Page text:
Paul Keller: And Tony, and Tony, how 'bout the time it takes you get your approval in San Francisco versus Texas?
Tony Salazar: Yes, and that's a very good point. I forgot that one, Paul. It'll take me six or seven years from start to finish to build something here.
Paul Keller: Crazy.
Richard Green: And if I may, in a shameless act of self promotion, I made a YouTube video about a month ago on what the actual cost of time is when you're doing real estate development, the dollars and cents of it, so if you want a vivid demonstration, there it is. So I, I guess I, you know, this prompts sort of a big picture question for the both of you, so try to look out five years from now. Are we building less housing in California than we are now? The same amount? Are we doubling the amount of housing, so one other thing that occurs to me, we lost a congressional seat as a state because we aren't growing, and I really think the evidence is there. The reason we're not growing, it's not because people don't want to live here. The reason we're not growing is we don't have houses. Will that prompts officials to say, you know what, losing congressional seats is losing power. Maybe we have to do something about this. So what would your forecast be say five years from now about whether, I'll just make it simple, we're building less, we're building the same, we're building more?
Tony Salazar: After you, Paul?
Paul Keller: I'm not optimistic. I would say it's just going to be more of the same.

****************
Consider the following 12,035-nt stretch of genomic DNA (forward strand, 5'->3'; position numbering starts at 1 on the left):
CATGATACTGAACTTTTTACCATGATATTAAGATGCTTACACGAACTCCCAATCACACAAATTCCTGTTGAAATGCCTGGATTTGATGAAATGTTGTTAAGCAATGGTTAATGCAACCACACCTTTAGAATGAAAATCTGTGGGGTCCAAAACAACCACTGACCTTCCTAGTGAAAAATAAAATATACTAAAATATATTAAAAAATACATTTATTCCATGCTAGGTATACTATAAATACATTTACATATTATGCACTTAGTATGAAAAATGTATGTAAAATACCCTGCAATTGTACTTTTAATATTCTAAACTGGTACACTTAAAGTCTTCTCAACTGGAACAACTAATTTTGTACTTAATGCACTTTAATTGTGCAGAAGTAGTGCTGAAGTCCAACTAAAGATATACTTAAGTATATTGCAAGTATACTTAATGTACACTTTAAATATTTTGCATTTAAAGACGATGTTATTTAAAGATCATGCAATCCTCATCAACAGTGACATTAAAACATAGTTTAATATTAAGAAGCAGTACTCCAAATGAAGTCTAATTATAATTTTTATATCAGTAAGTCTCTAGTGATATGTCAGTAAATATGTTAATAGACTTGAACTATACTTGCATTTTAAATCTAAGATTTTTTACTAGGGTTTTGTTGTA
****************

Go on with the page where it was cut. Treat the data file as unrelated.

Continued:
Tony Salazar I agree. More of the same.
Paul Keller: And it's really, it's really sad. You look at what's going on in Sacramento right now as it relates to the special election, you look at all of the conversation and discussion we're reading about as it relates to our mayor going to India, and you think about how tough these problems are and how demanding solving these problems are from a leadership perspective, and how can we end up in a situation where we can somehow convince folks to truly lead us out of a lot of these very, very, very serious problems, and I'm talking specifically about the state right now.
Richard Green: Well, I think, here's my optimistic response to that, is as I showed in the, our great cities have faced great problems before, and they figure it out, and I still think cities are the things that generate wealth for the rest of the country, and so I don't know how, it's sort of like one of the mysteries to me in life is if you go back to the turn of the last century, 50% of Americans were working on farms. Now it's 0.5% work on farms. How did we come up with jobs for all those people?
Paul Keller: And how long did it take though?
Richard Green: Yeah, it was, well, we do, I mean, it's not like it's painless, but it happens. At the end of World War II, 40% of Americans worked in manufacturing. Now it's 10%. There have been problems as a result, and I don't want to dismiss that, but it's not like then suddenly 30% of the people had nothing to do. Last thing I'm going to say, there's a question from Gerson Munios. Are there any numbers available for the total amount of, and I'm assuming this is rent and arrears in LA county, I'm gonna again shameless plug, Mike, Mike, and Pablo and I will have a second paper out based on a second survey we've done of renters in LA count. This should be out soon, and when that comes out you will have a number, Mr. Muniez, so please, please keep an eye out for that. I'd like to thank my guests, Paul Keller, Tony Salazar, always great to see both of you guys. Thank you for your very thoughtful commentary. Thanks to this wonderful audience. I try to get us out of here on time and it's noon. Thank you again all for coming everybody, and we'll see you at our next Lusk event.
Paul Keller: Thank you, Richard.